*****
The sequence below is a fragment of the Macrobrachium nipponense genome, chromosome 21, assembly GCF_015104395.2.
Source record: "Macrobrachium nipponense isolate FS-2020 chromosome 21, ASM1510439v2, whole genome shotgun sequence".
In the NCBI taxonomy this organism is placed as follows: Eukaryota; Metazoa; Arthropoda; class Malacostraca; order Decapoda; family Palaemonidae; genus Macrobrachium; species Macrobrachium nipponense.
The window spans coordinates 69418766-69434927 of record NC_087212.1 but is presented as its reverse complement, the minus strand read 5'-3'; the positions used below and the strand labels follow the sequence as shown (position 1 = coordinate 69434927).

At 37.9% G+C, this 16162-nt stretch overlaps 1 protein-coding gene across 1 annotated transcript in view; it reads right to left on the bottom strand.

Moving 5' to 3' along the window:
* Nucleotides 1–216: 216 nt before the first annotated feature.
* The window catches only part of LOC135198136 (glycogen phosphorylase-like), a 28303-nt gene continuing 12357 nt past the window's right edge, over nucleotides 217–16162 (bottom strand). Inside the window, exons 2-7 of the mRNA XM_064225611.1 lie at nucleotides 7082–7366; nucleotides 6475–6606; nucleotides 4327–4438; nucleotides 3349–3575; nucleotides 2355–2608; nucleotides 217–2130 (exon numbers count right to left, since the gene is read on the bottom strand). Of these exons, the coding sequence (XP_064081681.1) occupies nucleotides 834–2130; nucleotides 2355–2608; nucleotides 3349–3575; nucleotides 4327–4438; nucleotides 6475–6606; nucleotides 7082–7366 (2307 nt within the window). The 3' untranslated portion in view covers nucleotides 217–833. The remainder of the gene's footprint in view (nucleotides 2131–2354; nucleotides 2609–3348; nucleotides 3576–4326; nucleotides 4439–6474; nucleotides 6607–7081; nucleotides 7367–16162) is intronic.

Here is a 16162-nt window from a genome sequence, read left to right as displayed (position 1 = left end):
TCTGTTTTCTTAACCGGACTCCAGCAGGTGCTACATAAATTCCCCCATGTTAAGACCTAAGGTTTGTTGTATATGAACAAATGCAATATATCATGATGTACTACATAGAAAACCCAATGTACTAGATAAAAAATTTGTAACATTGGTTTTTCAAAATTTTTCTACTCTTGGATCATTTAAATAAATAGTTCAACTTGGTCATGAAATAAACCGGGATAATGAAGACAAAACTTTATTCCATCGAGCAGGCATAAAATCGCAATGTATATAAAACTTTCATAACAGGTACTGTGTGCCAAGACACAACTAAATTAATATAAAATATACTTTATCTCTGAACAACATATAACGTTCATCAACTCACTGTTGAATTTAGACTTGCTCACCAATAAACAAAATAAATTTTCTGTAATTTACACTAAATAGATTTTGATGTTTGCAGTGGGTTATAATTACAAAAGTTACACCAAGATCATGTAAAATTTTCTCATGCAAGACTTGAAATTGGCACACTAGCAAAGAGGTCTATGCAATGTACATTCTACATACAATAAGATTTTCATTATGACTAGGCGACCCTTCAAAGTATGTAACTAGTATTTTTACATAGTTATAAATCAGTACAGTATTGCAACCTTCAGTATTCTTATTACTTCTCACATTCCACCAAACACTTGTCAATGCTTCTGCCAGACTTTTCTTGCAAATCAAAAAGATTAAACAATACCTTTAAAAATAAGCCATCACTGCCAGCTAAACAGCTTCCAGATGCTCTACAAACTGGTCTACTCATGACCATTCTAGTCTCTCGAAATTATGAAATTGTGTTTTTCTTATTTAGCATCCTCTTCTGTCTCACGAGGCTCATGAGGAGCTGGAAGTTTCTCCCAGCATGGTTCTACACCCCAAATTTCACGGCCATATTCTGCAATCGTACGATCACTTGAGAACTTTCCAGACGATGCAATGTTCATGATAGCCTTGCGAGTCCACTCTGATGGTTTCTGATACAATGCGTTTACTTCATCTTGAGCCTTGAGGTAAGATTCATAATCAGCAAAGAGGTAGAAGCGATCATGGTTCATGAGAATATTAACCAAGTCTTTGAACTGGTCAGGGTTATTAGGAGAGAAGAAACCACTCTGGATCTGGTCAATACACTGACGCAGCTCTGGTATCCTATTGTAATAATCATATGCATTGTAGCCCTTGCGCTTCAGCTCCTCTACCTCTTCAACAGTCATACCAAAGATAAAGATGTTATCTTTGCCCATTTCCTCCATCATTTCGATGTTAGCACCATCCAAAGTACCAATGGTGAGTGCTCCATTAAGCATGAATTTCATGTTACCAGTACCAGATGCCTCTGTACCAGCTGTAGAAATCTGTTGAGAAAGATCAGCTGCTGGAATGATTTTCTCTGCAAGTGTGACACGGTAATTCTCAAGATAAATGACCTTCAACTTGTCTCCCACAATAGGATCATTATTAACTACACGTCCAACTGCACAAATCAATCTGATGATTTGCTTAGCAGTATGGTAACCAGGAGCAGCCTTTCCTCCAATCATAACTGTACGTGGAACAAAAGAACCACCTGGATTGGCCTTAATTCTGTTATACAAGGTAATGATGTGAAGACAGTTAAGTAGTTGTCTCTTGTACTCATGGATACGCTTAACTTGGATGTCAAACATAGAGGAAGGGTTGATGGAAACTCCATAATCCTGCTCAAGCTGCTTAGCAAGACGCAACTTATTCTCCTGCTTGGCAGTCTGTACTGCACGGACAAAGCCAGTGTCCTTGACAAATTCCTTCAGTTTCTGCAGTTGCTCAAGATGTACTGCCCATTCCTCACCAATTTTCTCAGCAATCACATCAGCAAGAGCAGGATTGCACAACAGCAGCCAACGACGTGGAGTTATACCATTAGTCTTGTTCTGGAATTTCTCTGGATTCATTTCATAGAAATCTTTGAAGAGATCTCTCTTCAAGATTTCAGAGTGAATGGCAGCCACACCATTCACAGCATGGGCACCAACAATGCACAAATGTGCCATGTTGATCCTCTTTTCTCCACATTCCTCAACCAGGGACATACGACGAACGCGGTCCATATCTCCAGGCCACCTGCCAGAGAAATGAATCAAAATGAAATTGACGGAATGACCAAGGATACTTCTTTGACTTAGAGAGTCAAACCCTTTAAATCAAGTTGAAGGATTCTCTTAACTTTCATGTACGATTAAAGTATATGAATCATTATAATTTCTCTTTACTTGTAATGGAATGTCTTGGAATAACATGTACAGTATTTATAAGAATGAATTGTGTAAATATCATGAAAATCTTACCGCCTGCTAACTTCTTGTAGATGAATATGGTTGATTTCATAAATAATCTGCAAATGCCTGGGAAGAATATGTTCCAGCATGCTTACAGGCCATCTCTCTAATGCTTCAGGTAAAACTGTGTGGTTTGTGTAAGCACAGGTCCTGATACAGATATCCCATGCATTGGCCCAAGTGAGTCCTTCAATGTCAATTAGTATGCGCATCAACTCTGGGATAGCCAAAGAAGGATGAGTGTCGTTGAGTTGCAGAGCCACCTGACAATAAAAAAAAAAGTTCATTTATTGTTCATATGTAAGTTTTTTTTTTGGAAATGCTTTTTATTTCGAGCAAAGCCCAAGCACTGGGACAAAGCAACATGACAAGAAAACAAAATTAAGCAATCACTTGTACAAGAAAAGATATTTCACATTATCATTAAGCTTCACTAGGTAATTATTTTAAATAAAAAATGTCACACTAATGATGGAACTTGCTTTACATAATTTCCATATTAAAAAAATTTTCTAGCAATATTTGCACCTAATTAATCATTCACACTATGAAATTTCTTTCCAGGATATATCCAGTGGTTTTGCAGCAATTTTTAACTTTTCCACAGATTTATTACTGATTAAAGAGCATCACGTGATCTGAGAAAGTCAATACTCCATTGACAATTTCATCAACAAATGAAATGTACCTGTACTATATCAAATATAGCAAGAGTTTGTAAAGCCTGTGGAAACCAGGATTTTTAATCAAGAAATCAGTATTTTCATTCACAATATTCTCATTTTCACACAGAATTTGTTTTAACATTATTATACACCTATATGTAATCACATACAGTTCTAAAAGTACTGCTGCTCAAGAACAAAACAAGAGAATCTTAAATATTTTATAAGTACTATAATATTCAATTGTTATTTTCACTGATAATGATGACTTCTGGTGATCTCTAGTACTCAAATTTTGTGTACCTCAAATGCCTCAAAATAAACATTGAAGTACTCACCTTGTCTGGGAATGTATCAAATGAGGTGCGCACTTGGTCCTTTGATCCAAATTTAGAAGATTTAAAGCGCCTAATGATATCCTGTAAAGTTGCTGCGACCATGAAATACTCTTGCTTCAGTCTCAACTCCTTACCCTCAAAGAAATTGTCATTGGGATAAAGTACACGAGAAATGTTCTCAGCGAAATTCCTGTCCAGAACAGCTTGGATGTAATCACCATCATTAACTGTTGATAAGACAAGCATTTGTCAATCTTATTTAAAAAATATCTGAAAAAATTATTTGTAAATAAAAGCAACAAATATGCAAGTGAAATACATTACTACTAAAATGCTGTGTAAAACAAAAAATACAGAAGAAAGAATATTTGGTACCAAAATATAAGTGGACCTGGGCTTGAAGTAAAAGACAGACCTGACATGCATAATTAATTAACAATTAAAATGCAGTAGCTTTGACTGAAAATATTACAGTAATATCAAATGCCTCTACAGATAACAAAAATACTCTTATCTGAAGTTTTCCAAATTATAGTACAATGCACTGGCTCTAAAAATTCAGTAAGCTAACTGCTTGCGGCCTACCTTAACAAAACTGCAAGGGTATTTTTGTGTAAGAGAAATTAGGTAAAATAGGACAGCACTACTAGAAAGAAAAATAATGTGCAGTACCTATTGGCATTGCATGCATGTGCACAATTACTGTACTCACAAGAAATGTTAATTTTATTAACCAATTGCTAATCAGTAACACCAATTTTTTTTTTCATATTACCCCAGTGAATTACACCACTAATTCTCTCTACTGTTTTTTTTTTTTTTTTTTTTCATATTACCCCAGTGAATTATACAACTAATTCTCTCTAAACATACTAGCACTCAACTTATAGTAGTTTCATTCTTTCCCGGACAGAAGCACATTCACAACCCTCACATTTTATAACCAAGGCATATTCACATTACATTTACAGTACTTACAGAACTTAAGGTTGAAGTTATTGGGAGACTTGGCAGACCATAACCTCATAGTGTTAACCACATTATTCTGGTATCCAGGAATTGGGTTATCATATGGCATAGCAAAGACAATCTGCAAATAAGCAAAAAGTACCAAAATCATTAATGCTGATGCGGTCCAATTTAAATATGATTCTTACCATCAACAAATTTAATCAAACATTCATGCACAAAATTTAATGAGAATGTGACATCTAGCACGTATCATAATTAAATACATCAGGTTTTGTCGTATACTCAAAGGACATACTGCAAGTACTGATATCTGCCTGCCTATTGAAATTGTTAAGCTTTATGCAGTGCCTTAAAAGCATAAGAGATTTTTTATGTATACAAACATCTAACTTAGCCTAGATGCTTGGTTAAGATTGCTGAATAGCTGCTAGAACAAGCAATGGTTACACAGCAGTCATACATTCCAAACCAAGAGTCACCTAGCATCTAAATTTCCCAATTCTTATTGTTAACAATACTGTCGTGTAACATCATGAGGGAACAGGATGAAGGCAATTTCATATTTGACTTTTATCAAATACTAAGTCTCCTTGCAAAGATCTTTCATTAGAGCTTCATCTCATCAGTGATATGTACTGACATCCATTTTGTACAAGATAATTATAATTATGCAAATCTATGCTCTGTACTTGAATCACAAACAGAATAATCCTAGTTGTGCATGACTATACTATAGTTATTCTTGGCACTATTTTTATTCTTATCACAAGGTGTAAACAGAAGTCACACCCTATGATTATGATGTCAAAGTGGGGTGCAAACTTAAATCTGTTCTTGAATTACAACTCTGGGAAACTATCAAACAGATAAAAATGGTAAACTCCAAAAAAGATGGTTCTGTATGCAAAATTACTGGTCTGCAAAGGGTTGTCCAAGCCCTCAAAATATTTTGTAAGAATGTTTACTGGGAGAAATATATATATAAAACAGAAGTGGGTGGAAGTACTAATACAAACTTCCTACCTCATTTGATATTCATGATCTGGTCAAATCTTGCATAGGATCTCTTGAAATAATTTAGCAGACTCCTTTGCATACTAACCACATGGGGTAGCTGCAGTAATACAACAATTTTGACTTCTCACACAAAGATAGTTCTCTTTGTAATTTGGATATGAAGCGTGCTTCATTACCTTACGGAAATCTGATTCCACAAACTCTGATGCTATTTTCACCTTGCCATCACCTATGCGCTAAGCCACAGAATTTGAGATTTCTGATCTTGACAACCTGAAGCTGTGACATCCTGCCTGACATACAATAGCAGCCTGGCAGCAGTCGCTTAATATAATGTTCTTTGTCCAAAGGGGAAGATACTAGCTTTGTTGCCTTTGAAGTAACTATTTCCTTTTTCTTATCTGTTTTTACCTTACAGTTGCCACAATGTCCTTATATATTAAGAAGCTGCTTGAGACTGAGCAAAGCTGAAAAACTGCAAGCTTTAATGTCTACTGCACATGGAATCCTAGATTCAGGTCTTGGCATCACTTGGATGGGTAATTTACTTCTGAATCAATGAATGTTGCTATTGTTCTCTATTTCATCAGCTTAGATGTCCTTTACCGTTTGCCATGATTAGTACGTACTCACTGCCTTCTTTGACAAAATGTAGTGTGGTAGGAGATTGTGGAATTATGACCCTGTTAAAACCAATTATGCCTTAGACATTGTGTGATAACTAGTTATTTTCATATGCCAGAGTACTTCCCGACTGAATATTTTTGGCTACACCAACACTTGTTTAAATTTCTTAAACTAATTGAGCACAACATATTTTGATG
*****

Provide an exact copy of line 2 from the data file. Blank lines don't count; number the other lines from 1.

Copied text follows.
Source record: "Macrobrachium nipponense isolate FS-2020 chromosome 21, ASM1510439v2, whole genome shotgun sequence".